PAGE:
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This article was published 3/5/2013 (1244 days ago), so information in it may no longer be current.
Ottawa has ordered an independent investigation into the Manitoba Association of Native Fire Fighters after fresh allegations Manitoba taxpayers paid bills that exaggerate the true cost of flood evacuees to the province.
The most serious allegation suggests Manitoba tax dollars earmarked for flood evacuees were misappropriated and used to pay some $3 million in hotel tabs for First Nations evacuees fleeing fires last summer.
That led to hotels covering expenses for some legitimate flood evacuees.
Another document now in Ottawa's hands states there's $1 million in unpaid bills as of January to half a dozen hotels and security companies in Winnipeg and Brandon.
There are also allegations MANFF staff on duty at the Misty Lake Lodge in Gimli were repeatedly inebriated and responsible for acts of vandalism to hotel property and physical altercations that resulted in calls to police. The allegations are contained in a dossier of material submitted to regional officials with Aboriginal Affairs and Northern Development.
The allegations are unproven and MANFF staff are presumed innocent.
Daren Mini, the executive director of MANFF, did not respond to email requests for a response to the allegations.
That material was mostly collected and handed over by Mike Bruneau, the owner and manager of both the Misty Lake Lodge and the Ashern Motor Hotel.
In a sample entry, Retha Dyke, Misty Lake general manager, notes that one MANFF flood co-ordinator "has been so drunk that he is incoherent, stumbling and almost fell asleep in my office."
In other incidents with different MANFF staff, Bruneau alleges sexual activity with evacuees and the use of illegal drugs while on duty.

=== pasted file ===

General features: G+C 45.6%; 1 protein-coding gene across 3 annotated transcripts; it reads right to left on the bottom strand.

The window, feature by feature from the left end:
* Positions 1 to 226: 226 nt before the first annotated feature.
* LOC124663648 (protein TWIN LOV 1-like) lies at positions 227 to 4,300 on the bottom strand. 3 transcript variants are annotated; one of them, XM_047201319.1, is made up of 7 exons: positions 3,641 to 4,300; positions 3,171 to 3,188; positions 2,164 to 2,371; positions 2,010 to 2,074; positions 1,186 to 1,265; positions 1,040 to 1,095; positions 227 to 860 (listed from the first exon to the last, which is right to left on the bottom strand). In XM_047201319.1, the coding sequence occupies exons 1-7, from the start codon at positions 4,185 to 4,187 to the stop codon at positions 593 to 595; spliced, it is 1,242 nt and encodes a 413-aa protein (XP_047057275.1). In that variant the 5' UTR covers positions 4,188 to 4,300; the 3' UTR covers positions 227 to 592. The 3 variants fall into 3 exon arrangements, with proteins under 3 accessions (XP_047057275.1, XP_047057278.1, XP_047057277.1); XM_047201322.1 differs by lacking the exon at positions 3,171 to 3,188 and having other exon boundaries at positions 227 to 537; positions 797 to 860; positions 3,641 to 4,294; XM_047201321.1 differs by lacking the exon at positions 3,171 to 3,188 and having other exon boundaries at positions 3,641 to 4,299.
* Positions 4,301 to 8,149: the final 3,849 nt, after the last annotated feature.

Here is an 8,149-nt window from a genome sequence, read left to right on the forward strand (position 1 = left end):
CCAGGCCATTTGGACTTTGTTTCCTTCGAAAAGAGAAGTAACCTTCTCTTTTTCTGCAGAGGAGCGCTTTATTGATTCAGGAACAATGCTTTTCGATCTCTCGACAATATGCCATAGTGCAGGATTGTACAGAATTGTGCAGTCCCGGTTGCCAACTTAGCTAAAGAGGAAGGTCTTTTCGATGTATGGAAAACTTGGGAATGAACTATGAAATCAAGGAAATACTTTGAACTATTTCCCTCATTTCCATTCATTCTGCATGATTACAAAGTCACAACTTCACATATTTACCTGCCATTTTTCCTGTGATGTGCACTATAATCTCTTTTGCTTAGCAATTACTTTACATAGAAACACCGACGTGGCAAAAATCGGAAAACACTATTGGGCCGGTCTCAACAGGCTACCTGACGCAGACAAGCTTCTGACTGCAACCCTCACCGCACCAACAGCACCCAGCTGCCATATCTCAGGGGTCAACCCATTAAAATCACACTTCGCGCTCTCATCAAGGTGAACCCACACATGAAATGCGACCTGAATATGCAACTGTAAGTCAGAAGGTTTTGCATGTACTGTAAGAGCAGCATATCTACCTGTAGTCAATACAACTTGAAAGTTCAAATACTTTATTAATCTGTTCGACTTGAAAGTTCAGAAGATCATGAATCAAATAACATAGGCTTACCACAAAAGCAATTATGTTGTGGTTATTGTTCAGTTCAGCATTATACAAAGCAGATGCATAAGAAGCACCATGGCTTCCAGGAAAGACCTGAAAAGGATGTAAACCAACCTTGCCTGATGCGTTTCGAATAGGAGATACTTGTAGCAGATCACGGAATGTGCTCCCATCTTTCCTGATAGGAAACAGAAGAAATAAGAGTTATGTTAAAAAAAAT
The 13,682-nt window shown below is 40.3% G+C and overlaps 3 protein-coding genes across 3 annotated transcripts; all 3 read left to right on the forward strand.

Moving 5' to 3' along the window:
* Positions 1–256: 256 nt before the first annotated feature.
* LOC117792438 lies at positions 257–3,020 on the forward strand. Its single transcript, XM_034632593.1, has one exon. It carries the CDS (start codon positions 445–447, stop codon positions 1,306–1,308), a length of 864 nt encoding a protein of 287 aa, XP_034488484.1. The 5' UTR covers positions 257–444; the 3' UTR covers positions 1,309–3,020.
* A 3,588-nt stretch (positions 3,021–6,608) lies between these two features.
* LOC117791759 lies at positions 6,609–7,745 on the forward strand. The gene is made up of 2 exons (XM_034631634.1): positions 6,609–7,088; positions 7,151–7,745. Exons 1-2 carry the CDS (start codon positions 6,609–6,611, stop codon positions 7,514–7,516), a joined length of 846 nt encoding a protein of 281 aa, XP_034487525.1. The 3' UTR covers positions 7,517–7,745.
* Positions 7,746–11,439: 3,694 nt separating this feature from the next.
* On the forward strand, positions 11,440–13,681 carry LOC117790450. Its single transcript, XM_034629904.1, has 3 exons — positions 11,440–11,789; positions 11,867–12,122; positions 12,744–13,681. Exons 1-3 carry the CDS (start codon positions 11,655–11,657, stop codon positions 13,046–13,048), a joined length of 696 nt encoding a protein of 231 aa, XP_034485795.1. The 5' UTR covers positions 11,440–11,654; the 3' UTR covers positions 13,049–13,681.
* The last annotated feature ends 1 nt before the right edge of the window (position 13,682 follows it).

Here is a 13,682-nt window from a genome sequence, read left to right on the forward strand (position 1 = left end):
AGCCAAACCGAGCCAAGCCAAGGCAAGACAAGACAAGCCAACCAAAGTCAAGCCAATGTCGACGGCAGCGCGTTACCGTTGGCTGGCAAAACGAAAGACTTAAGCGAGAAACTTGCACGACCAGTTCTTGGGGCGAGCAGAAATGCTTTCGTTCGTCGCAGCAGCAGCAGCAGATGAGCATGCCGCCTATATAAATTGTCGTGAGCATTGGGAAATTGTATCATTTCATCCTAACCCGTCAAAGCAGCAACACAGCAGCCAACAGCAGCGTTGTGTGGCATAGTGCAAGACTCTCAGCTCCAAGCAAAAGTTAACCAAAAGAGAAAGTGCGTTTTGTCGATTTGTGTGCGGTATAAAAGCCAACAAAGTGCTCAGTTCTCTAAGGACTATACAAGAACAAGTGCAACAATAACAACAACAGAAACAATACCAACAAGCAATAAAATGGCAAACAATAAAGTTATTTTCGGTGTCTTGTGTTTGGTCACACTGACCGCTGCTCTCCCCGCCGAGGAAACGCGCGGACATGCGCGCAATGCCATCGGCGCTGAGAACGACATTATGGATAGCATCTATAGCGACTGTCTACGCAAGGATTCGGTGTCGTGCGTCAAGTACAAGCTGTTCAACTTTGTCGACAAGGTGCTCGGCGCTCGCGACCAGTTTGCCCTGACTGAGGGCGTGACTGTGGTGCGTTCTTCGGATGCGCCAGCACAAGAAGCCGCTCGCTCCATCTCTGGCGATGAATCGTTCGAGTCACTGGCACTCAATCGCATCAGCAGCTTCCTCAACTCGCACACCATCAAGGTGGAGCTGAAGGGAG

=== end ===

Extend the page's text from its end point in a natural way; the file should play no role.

The material in Ottawa's hands includes financial records from MANFF offices supplied by a former flood-liaison officer.
It includes material that suggests MANFF misappropriated Manitoba Emergency Measures Organization funds earmarked for flood evacuees to pay hotel bills for fire evacuees last summer.
Among the other allegations, senior staff is accused of padding expense, mileage and overtime sheets and taking expensive trips to purchase equipment in Vancouver and to attend a conference in Toronto. At the same time, a junior staffer allegedly wasn't paid for three weeks and had her hydro temporarily cut off.
"At this time, the allegations have not been proven," Anna Fontaine, regional director of Aboriginal Affairs in Winnipeg, said in an email to Bruneau.
"The department will not comment further until the investigation is completed... the results will be provided to the department in May or June," Bruneau added in the email.
"The department is deeply concerned about the allegations and complaints received and will be turning the information you provided to us over to an independent investigation team."
Bruneau said he's already heard from an official whom Fontaine identified as likely overseeing the investigation.
"He's flying in (today) or Friday morning from out of town and we're meeting," he said.
Bruneau blew the whistle last month on a mountain of unpaid hotel bills, handing over invoices and emails to regional Aboriginal Affairs staff that show his hotels are owed $2.3 million.
Federal officials responded by launching a management review amid questions about how flood management on reserves is handled.
Bruneau said he's relieved Ottawa is taking action to investigate MANFF's handling of evacuees.
He said on Tuesday, MANFF staff pulled up behind the Misty Lake Lodge and removed one family, with three school-aged children, the second such raid in recent weeks.
"They came in, sneaked in, and took five of them, a mother, her three children and her sister," he said.
Bruneau said he doesn't know where they were taken.
He said his hotel manager tried to console the two women, who were in tears as they were forced to leave the hotel without any notice.
MANFF is the non-profit agency with the sole contribution agreement to handle flood- and fire-related evacuations from First Nations.
Typically, that involves short-term stays in hotels until the emergency is over, with Ottawa picking up the tab and MANFF handling the arrangements.
Since the spring of 2011, when flooding across southern Manitoba forced thousands of First Nations residents from their homes, MANFF has been the agency that registers evacuees and arranges for their hotel stays.
Under memorandums of understanding with Manitoba and Ottawa, MANFF pays the invoices and sends them to the province for reimbursement. Manitoba sends the bills to the federal Department of Public Safety under disaster financial assistance. Public Safety collects its payouts from Aboriginal Affairs. So far, Manitoba has reimbursed MANFF more than $72 million for 2011 evacuations.